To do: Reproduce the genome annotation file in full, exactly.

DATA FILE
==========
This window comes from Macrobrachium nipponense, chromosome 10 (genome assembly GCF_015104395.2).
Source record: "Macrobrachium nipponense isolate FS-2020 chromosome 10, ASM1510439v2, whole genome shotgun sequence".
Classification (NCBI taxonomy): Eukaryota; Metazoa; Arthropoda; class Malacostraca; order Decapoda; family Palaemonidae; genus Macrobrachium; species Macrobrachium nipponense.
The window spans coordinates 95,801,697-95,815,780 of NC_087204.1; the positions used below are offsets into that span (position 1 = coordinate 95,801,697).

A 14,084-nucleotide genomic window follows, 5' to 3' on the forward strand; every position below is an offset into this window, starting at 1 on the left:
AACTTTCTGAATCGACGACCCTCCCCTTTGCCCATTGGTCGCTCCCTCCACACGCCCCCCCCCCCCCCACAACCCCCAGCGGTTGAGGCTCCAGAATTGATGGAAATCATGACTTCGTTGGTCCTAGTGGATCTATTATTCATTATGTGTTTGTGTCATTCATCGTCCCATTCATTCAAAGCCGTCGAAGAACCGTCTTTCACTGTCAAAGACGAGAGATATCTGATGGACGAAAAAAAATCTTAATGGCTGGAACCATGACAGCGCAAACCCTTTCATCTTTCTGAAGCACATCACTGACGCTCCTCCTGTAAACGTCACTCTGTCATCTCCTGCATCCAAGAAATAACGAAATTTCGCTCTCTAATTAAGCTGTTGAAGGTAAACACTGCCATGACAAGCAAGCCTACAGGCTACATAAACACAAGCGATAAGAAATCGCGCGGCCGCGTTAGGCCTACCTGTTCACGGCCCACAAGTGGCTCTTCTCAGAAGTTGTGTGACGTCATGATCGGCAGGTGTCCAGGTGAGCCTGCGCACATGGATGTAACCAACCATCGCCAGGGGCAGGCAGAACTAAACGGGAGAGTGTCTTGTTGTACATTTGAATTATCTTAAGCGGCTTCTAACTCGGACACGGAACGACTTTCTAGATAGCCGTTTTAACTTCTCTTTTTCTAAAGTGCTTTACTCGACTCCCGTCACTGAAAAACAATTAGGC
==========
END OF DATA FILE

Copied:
This window comes from Macrobrachium nipponense, chromosome 10 (genome assembly GCF_015104395.2).
Source record: "Macrobrachium nipponense isolate FS-2020 chromosome 10, ASM1510439v2, whole genome shotgun sequence".
Classification (NCBI taxonomy): Eukaryota; Metazoa; Arthropoda; class Malacostraca; order Decapoda; family Palaemonidae; genus Macrobrachium; species Macrobrachium nipponense.
The window spans coordinates 95,801,697-95,815,780 of NC_087204.1; the positions used below are offsets into that span (position 1 = coordinate 95,801,697).

A 14,084-nucleotide genomic window follows, 5' to 3' on the forward strand; every position below is an offset into this window, starting at 1 on the left:
AACTTTCTGAATCGACGACCCTCCCCTTTGCCCATTGGTCGCTCCCTCCACACGCCCCCCCCCCCCCCACAACCCCCAGCGGTTGAGGCTCCAGAATTGATGGAAATCATGACTTCGTTGGTCCTAGTGGATCTATTATTCATTATGTGTTTGTGTCATTCATCGTCCCATTCATTCAAAGCCGTCGAAGAACCGTCTTTCACTGTCAAAGACGAGAGATATCTGATGGACGAAAAAAAATCTTAATGGCTGGAACCATGACAGCGCAAACCCTTTCATCTTTCTGAAGCACATCACTGACGCTCCTCCTGTAAACGTCACTCTGTCATCTCCTGCATCCAAGAAATAACGAAATTTCGCTCTCTAATTAAGCTGTTGAAGGTAAACACTGCCATGACAAGCAAGCCTACAGGCTACATAAACACAAGCGATAAGAAATCGCGCGGCCGCGTTAGGCCTACCTGTTCACGGCCCACAAGTGGCTCTTCTCAGAAGTTGTGTGACGTCATGATCGGCAGGTGTCCAGGTGAGCCTGCGCACATGGATGTAACCAACCATCGCCAGGGGCAGGCAGAACTAAACGGGAGAGTGTCTTGTTGTACATTTGAATTATCTTAAGCGGCTTCTAACTCGGACACGGAACGACTTTCTAGATAGCCGTTTTAACTTCTCTTTTTCTAAAGTGCTTTACTCGACTCCCGTCACTGAAAAACAATTAGGC